Indeed, the winter-solstice date of the Greek sun and wine god Dionysus was originally recognized in early January but was eventually placed on December 25, as related by ancient Latin writer Macrobius (c. Regardless, the effect is the same: The winter sun god is born around this time, when the shortest day of the year begins to become longer. ) discussed the birth of the god Aion, son of the Greek goddess Persephone or Kore ("Maiden"), at the time of the winter solstice. He is made to appear small at the time of the winter solstice, when upon a certain day the Egyptians take him out of the crypt, because on this the shortest day of the year it is as though he were a little child....Macrobius transfers [this feast] to the day of the winter solstice, December 25.The title "King of Kings" and other epithets may reflect Dionysus's kinship with Osiris: During the late 18th to early 19th dynasties (c.1300 BCE), Osiris's epithets included, "the king of eternity, the lord of everlastingness, who traverseth millions of years in the duration of his life, the firstborn son of the womb of Nut, begotten of Seb, the prince of gods and men, the god of gods, the king of kings, the lord of lords, the prince of princes, the governor of the world whose existence is for everlasting." (Budge, liii) Dionysus's death and resurrection were famous in ancient times, so much so that Christian father Origen (c. 254) felt the need to address them in his Contra Celsus (IV, XVI-XVII), comparing them unfavorably, of course, to those of Christ.And the virgin conceived the ever-dying, ever-living god of bread and wine, Dionysus, who was born and nurtured in that cave, torn to death as a babe and resurrected...(Campbell, , 4.27) This same direct appellation is used by Cambridge professor and anthropologist Sir Dr.(Hugh-Jones, 108) Using the scholarly Greek term parthenos, meaning "virgin," in (95) Dr.Marguerite Rigoglioso concludes: "Semele was also likely a holy parthenos by virtue of the fact that she gave birth to Dionysus via her union with Zeus (Hesiod, Theogony 940)." These learned individuals had reason to consider Dionysus's mother a virgin, as, again, he was also said to have been born of Persephone/Kore, whom, once more from Epiphanius, was herself deemed a "virgin," or parthenos.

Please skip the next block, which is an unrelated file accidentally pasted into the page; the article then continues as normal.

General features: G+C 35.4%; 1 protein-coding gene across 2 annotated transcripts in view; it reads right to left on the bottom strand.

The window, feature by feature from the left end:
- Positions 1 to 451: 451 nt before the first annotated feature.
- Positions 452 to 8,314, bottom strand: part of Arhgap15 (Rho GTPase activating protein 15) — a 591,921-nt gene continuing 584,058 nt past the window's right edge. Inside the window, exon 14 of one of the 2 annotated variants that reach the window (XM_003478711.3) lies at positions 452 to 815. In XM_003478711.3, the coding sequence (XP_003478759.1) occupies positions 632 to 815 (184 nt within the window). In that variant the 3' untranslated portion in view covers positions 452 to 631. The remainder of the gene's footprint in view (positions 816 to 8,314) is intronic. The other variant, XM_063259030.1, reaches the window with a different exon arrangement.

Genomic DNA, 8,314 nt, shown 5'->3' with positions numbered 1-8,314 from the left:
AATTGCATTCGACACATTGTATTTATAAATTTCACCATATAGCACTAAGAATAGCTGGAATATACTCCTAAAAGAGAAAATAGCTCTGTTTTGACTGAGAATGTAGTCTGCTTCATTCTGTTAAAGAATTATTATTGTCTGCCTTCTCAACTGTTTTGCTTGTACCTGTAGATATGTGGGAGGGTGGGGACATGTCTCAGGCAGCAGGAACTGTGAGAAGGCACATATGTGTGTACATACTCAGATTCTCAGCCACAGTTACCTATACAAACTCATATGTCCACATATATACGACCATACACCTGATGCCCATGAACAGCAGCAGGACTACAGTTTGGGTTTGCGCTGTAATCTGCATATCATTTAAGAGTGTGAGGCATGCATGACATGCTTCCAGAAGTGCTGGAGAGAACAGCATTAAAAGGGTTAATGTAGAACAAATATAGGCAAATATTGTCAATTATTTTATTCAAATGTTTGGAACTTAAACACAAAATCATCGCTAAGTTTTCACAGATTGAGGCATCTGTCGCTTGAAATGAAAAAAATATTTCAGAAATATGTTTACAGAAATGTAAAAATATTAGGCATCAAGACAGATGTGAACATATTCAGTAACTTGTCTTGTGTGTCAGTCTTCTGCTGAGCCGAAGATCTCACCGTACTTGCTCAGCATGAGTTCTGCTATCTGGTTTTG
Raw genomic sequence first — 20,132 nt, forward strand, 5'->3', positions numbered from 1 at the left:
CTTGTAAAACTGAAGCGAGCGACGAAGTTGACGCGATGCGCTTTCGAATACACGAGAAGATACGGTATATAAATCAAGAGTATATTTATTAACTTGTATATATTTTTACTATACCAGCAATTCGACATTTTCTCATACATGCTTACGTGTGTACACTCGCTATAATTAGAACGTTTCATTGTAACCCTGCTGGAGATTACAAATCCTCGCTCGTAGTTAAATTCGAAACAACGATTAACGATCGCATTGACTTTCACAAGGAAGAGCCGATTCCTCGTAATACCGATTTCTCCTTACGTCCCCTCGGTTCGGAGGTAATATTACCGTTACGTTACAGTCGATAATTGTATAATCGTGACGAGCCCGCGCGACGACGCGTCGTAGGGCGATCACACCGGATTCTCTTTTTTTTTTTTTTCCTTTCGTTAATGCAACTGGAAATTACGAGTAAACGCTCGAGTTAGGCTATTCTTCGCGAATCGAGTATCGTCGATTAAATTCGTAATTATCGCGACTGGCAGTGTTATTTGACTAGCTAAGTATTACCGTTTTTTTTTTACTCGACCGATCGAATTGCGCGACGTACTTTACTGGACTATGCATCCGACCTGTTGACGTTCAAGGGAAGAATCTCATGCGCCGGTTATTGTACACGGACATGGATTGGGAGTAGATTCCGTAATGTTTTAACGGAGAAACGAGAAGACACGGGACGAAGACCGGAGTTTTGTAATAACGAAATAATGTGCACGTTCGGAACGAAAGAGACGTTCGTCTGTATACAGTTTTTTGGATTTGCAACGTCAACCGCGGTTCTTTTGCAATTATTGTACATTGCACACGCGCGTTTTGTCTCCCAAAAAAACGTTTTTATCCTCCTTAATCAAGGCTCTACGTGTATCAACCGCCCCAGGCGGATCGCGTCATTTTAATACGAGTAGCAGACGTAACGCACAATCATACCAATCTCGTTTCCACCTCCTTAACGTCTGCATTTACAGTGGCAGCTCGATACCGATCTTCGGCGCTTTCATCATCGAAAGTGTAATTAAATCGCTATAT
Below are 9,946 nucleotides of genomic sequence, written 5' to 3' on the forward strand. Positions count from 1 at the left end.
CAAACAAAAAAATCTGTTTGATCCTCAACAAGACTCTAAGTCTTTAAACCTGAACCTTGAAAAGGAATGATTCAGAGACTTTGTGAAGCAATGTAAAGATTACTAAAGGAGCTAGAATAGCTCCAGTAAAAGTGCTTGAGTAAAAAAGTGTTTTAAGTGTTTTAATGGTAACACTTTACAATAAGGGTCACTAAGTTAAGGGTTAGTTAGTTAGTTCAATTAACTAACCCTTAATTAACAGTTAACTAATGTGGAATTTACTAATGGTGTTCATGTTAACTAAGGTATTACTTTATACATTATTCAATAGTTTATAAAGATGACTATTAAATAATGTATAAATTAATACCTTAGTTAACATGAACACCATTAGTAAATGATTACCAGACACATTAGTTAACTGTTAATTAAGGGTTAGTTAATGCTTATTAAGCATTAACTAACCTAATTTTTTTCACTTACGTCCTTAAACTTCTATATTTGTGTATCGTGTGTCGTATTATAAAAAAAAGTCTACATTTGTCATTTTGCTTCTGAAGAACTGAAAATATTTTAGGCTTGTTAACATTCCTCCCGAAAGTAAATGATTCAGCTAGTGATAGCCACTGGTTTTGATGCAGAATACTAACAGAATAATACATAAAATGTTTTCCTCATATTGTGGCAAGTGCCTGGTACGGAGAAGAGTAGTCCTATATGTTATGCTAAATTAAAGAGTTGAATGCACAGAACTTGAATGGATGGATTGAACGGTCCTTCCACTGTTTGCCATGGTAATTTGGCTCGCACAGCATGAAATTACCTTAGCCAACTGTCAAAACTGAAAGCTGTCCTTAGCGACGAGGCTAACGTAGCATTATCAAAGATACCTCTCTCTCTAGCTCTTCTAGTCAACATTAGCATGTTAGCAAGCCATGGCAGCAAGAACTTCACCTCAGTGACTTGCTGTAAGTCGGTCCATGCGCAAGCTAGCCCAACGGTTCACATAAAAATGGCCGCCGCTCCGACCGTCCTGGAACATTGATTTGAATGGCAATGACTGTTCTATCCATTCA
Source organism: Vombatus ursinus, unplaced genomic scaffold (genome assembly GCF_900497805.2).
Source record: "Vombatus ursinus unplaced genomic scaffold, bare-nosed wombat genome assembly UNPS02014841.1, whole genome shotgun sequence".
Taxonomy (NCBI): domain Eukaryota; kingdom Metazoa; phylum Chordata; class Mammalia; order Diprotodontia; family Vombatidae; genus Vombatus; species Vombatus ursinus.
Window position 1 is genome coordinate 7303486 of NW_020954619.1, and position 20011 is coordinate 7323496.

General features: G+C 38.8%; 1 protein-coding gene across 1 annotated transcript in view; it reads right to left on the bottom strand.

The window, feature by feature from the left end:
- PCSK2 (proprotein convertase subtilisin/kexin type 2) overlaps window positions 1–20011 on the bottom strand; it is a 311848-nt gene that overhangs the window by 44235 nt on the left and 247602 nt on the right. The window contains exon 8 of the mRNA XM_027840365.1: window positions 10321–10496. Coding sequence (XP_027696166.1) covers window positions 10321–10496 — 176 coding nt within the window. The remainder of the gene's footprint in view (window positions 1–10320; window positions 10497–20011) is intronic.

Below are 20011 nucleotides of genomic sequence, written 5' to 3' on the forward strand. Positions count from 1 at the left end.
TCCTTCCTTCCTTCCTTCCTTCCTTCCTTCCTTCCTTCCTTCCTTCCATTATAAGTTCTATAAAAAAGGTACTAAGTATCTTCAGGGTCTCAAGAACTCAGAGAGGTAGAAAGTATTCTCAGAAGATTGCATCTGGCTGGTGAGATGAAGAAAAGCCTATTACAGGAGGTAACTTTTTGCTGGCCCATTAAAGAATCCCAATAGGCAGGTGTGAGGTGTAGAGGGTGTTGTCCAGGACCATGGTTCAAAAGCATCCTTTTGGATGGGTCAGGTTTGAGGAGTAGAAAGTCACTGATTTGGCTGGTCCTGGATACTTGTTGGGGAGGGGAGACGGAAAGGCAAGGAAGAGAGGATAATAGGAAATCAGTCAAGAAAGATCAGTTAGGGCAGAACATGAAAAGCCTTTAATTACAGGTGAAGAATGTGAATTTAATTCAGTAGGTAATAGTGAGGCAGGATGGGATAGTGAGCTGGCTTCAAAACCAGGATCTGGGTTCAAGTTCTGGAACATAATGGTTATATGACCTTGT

Some were even considered interchangeable, such as the Egyptian gods Osiris, Horus and Ra.The Greek god of wine, Dionysus or Bacchus, also called Iacchus, has been depicted as having been born of a virgin mother on December 25th; performing miracles such as changing water into wine; appearing surrounded by or one of 12 figures; bearing epithets such as "Father" and "Savior"; dying; resurrecting after three days; and ascending into heaven.Dionysus shares the following attributes in common with the Christ character as found in the New Testament and Christian tradition.In this regard, professor emeritus of Classics at the University of Pennsylvania Dr.Donald White (183) says, "As a title 'Parthenos' was appropriate to both Demeter and Persephone..." The fact that Persephone is associated with parthenogenesis, the scholarly term for "virgin birth," lends credence to the notion that Dionysus was virgin-born.